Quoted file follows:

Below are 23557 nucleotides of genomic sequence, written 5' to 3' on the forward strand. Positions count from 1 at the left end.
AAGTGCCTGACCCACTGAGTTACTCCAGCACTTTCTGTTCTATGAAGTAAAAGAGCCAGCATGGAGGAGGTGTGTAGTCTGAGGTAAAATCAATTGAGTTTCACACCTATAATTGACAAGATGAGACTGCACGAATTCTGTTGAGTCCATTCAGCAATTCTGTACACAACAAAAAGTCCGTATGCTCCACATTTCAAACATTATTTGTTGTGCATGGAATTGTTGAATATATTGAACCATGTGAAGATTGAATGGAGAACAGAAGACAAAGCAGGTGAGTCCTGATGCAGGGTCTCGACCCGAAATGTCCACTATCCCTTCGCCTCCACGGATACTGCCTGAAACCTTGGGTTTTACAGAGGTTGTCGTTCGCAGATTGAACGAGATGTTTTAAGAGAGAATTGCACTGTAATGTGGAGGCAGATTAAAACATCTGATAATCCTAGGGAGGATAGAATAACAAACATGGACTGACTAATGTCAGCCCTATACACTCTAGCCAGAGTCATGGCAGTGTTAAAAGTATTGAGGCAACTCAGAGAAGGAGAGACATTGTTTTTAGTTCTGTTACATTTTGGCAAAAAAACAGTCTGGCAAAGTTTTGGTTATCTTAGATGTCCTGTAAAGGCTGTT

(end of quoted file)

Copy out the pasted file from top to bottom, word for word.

Below are 23557 nucleotides of genomic sequence, written 5' to 3' on the forward strand. Positions count from 1 at the left end.
AAGTGCCTGACCCACTGAGTTACTCCAGCACTTTCTGTTCTATGAAGTAAAAGAGCCAGCATGGAGGAGGTGTGTAGTCTGAGGTAAAATCAATTGAGTTTCACACCTATAATTGACAAGATGAGACTGCACGAATTCTGTTGAGTCCATTCAGCAATTCTGTACACAACAAAAAGTCCGTATGCTCCACATTTCAAACATTATTTGTTGTGCATGGAATTGTTGAATATATTGAACCATGTGAAGATTGAATGGAGAACAGAAGACAAAGCAGGTGAGTCCTGATGCAGGGTCTCGACCCGAAATGTCCACTATCCCTTCGCCTCCACGGATACTGCCTGAAACCTTGGGTTTTACAGAGGTTGTCGTTCGCAGATTGAACGAGATGTTTTAAGAGAGAATTGCACTGTAATGTGGAGGCAGATTAAAACATCTGATAATCCTAGGGAGGATAGAATAACAAACATGGACTGACTAATGTCAGCCCTATACACTCTAGCCAGAGTCATGGCAGTGTTAAAAGTATTGAGGCAACTCAGAGAAGGAGAGACATTGTTTTTAGTTCTGTTACATTTTGGCAAAAAAACAGTCTGGCAAAGTTTTGGTTATCTTAGATGTCCTGTAAAGGCTGTT